All of this is to say that AltScreen has published a long piece I just wrote about this, one of my favorite movies. It begins with a more-or-less shot-by-shot analysis of the nine-minute prologue, and how it sets up everything else in the movie. You can read it here: "The Magnificent Ambersons: The Past is Prologue." The film has only recently been made available on Region 1 DVD (and even then as an Amazon-only bonus with the new Blu-ray of "Kane," though it shows up on TCM occasionally). A few excerpts, to give you a taste:
Marie writes: I love cinematography and worship at its altar; a great shot akin to a picture worth a thousand words. The best filmmakers know how to marry words and images. And as the industry gears up for the Golden Globes and then the Oscars, and the publicity machine starts to roll in earnest, covering the Earth with a daily blanket of freshly pressed hype, I find myself reaching past it and backwards to those who set the bar, and showed us what can be accomplished and achieved with light and a camera...
Cinematography by Robert Krasker - The Third Man (1949) (click to enlarge images)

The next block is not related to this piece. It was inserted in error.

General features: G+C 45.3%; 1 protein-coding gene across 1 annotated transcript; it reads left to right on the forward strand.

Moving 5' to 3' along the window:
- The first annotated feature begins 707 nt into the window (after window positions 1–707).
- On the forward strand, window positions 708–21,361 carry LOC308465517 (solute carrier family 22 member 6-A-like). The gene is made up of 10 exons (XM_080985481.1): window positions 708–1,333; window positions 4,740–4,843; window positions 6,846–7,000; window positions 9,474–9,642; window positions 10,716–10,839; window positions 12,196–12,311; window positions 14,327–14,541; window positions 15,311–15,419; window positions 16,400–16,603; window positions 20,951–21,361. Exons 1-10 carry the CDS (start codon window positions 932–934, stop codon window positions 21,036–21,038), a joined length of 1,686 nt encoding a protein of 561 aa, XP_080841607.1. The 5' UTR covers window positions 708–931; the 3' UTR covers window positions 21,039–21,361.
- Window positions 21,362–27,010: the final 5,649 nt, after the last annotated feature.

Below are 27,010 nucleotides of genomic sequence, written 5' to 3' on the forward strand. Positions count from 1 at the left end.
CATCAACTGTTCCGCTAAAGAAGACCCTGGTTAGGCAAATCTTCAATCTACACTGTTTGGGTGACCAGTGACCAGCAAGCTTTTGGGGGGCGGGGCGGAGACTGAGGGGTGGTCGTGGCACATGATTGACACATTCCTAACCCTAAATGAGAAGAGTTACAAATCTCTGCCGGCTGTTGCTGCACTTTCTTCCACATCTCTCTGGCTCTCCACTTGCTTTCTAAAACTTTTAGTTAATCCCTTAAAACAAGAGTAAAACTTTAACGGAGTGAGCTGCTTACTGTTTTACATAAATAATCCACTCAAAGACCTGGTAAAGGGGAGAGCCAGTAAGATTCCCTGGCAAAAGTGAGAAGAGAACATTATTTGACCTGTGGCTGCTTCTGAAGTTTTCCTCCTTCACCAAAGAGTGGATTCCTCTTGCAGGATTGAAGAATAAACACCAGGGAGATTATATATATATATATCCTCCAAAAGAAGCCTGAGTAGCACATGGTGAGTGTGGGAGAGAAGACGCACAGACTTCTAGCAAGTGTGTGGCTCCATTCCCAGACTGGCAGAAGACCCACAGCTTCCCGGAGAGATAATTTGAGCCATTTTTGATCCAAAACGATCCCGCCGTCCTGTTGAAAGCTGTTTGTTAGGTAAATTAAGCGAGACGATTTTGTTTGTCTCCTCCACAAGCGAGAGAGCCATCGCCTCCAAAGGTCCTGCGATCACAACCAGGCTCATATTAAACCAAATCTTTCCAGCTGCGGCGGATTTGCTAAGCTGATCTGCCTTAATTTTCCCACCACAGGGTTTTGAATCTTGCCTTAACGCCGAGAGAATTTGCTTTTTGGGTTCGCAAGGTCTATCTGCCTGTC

View image The "Searchers" shot from the ending of "War of the Worlds." Way more sentimental than John Ford's.
Can a lousy ending really ruin an otherwise good movie? There was a time in Hollywood history when phony "happy endings" were de rigueur. Even if they felt tacked on, audiences understood that they were a convention -- and, in many cases, knew not to take them seriously. So, for example, at the end of Nicholas Ray's "Bigger Than Life" -- a terrifying film about a father (James Mason) who goes berzerk with rage and disgust over his suffocatingly "normal" middle-class family life and comes to believe that his young son should be slain -- the family is reunited around his hospital bed (oh, it was just too much cortisone!)... while a flashing light blinks ominously, as if telling the audience not to buy the false conclusion.
View image "The Magnificent Ambersons": This is the happy ending?